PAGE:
author = "Shiqi Thng and Simon Pearson and Keogh, {Justin W L}",
year = "2019",
month = "9",
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journal = "Sports medicine (Auckland, N.Z.)",
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Relationships Between Dry-land Resistance Training and Swim Start Performance and Effects of Such Training on the Swim Start : A Systematic Review. / Thng, Shiqi; Pearson, Simon; Keogh, Justin W L.

In: Sports medicine (Auckland, N.Z.), 06.09.2019.

Research output: Contribution to journalReview articleResearchpeer-review

TY - JOUR

T1 - Relationships Between Dry-land Resistance Training and Swim Start Performance and Effects of Such Training on the Swim Start

T2 - A Systematic Review

AU - Thng, Shiqi

AU - Pearson, Simon

AU - Keogh, Justin W L

PY - 2019/9/6

Y1 - 2019/9/6

N2 - BACKGROUND: The swim start requires an explosive muscular response of the lower body musculature to effectively initiate movement off the starting blocks. There are currently key gaps in the literature evaluating the relationship between dry-land resistance training and swim start performance and the effects of this training on swim start performance, as assessed by the time to 5, 10 or 15 m.OBJECTIVES: The aims of this systematic review were to critically appraise the current literature on (1) the acute relationship between dry-land resistance training and swim start performance and (2) the acute and chronic effects of dry-land resistance training on swim start performance.METHODS: An electronic search using AusportMed, Embase, Medline (Ovid), SPORTDiscus and Web of Science was performed. The methodological quality of the studies was evaluated using the Newcastle-Ottawa quality assessment scale (NOS) (cross-sectional studies) and the Physiotherapy Evidence Database (PEDro) scale (intervention studies).RESULTS: Sixteen studies met the eligibility criteria, although the majority did not utilise the starting blocks or technique currently used in elite swimming. Swim start performance was near perfectly related (r > 0.90) to vertical bodyweight jumps and jump height. Post-activation potentiation and plyometrics were found to produce significant improvements in acute and chronic swim start performance, respectively.CONCLUSION: While there appears to be strong evidence supporting the use of plyometric exercises such as vertical jumps for monitoring and improving swim start performance, future studies need to replicate these findings using current starting blocks and techniques and compare the chronic effects of a variety of resistance training programmes.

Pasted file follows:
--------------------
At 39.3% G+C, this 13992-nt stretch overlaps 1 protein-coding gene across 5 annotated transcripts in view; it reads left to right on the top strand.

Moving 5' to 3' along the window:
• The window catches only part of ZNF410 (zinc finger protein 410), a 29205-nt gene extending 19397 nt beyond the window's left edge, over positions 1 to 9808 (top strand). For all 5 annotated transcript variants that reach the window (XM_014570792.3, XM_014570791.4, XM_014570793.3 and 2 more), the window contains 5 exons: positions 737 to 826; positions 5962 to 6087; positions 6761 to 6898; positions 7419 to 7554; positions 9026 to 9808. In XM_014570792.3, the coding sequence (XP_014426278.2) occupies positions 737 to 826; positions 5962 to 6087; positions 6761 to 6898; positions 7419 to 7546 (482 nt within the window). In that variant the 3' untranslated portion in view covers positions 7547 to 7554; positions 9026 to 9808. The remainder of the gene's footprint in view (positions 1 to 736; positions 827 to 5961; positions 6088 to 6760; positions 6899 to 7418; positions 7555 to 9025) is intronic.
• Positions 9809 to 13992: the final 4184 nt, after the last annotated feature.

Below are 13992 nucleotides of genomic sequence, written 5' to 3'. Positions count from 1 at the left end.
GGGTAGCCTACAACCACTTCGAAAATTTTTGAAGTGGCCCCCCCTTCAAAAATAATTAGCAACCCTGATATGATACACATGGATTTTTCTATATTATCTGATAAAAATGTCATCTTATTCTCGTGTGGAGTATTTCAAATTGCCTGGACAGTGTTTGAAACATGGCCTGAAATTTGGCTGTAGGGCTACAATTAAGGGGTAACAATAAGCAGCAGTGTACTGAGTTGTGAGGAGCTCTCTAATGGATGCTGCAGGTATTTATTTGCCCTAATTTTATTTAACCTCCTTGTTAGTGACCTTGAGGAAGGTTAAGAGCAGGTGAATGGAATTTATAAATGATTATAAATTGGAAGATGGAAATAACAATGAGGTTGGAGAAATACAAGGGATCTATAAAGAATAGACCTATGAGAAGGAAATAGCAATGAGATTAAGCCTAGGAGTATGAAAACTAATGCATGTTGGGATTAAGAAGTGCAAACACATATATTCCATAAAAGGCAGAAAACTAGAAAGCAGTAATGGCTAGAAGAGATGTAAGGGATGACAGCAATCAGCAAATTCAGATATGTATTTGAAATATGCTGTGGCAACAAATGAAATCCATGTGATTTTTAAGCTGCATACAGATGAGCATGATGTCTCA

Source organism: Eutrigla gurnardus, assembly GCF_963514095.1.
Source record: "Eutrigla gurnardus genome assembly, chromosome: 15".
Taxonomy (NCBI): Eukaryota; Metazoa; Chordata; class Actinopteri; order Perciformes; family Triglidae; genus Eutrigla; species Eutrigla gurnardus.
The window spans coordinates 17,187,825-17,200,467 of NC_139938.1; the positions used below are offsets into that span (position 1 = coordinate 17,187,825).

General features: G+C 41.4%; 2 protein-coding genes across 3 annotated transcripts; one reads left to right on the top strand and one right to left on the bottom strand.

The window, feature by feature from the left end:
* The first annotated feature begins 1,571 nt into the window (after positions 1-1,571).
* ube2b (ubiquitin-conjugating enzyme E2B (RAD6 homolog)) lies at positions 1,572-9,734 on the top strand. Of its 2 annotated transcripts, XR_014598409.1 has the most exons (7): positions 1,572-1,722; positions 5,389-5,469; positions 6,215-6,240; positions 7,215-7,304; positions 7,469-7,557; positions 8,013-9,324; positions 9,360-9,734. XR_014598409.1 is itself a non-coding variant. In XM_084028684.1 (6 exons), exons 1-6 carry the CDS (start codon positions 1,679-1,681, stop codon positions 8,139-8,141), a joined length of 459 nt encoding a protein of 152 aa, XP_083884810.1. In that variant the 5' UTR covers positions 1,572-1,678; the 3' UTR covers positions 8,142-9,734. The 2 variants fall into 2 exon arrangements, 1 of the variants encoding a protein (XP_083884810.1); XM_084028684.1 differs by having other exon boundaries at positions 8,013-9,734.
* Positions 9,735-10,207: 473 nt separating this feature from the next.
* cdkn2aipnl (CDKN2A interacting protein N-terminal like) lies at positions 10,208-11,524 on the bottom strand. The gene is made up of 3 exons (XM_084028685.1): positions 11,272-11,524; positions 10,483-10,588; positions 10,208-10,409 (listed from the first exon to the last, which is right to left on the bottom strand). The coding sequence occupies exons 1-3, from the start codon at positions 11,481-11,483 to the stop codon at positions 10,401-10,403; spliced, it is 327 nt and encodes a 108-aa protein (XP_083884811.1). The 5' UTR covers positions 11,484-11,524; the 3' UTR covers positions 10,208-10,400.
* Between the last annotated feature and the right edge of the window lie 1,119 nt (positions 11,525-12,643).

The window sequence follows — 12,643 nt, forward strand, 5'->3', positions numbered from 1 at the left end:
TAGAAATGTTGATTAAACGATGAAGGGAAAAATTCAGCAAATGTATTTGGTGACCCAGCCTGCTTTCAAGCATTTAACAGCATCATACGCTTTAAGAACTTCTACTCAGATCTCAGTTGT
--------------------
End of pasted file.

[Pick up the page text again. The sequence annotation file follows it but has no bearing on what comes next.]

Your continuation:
AB - BACKGROUND: The swim start requires an explosive muscular response of the lower body musculature to effectively initiate movement off the starting blocks. There are currently key gaps in the literature evaluating the relationship between dry-land resistance training and swim start performance and the effects of this training on swim start performance, as assessed by the time to 5, 10 or 15 m.OBJECTIVES: The aims of this systematic review were to critically appraise the current literature on (1) the acute relationship between dry-land resistance training and swim start performance and (2) the acute and chronic effects of dry-land resistance training on swim start performance.METHODS: An electronic search using AusportMed, Embase, Medline (Ovid), SPORTDiscus and Web of Science was performed. The methodological quality of the studies was evaluated using the Newcastle-Ottawa quality assessment scale (NOS) (cross-sectional studies) and the Physiotherapy Evidence Database (PEDro) scale (intervention studies).RESULTS: Sixteen studies met the eligibility criteria, although the majority did not utilise the starting blocks or technique currently used in elite swimming. Swim start performance was near perfectly related (r > 0.90) to vertical bodyweight jumps and jump height. Post-activation potentiation and plyometrics were found to produce significant improvements in acute and chronic swim start performance, respectively.CONCLUSION: While there appears to be strong evidence supporting the use of plyometric exercises such as vertical jumps for monitoring and improving swim start performance, future studies need to replicate these findings using current starting blocks and techniques and compare the chronic effects of a variety of resistance training programmes.